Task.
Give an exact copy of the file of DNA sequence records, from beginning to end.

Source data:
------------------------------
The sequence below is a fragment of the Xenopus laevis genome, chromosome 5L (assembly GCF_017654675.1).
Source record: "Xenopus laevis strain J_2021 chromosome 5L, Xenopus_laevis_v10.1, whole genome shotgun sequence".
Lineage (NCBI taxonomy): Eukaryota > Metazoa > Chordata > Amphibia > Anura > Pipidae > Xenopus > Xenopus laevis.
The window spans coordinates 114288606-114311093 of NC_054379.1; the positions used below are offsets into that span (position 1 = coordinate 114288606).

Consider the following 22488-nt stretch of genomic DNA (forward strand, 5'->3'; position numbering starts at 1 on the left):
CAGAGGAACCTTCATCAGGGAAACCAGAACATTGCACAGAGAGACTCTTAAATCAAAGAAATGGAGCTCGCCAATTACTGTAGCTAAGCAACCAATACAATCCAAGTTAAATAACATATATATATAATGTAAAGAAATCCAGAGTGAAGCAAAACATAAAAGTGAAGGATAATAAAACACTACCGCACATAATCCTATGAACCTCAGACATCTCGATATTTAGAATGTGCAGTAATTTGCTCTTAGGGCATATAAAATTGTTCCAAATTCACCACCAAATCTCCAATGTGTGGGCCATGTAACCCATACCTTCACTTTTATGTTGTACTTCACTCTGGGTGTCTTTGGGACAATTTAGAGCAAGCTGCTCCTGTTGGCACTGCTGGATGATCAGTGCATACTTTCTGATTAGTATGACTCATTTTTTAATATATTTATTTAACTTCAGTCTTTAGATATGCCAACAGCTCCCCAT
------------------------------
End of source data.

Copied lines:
The sequence below is a fragment of the Xenopus laevis genome, chromosome 5L (assembly GCF_017654675.1).
Source record: "Xenopus laevis strain J_2021 chromosome 5L, Xenopus_laevis_v10.1, whole genome shotgun sequence".
Lineage (NCBI taxonomy): Eukaryota > Metazoa > Chordata > Amphibia > Anura > Pipidae > Xenopus > Xenopus laevis.
The window spans coordinates 114288606-114311093 of NC_054379.1; the positions used below are offsets into that span (position 1 = coordinate 114288606).

Consider the following 22488-nt stretch of genomic DNA (forward strand, 5'->3'; position numbering starts at 1 on the left):
CAGAGGAACCTTCATCAGGGAAACCAGAACATTGCACAGAGAGACTCTTAAATCAAAGAAATGGAGCTCGCCAATTACTGTAGCTAAGCAACCAATACAATCCAAGTTAAATAACATATATATATAATGTAAAGAAATCCAGAGTGAAGCAAAACATAAAAGTGAAGGATAATAAAACACTACCGCACATAATCCTATGAACCTCAGACATCTCGATATTTAGAATGTGCAGTAATTTGCTCTTAGGGCATATAAAATTGTTCCAAATTCACCACCAAATCTCCAATGTGTGGGCCATGTAACCCATACCTTCACTTTTATGTTGTACTTCACTCTGGGTGTCTTTGGGACAATTTAGAGCAAGCTGCTCCTGTTGGCACTGCTGGATGATCAGTGCATACTTTCTGATTAGTATGACTCATTTTTTAATATATTTATTTAACTTCAGTCTTTAGATATGCCAACAGCTCCCCAT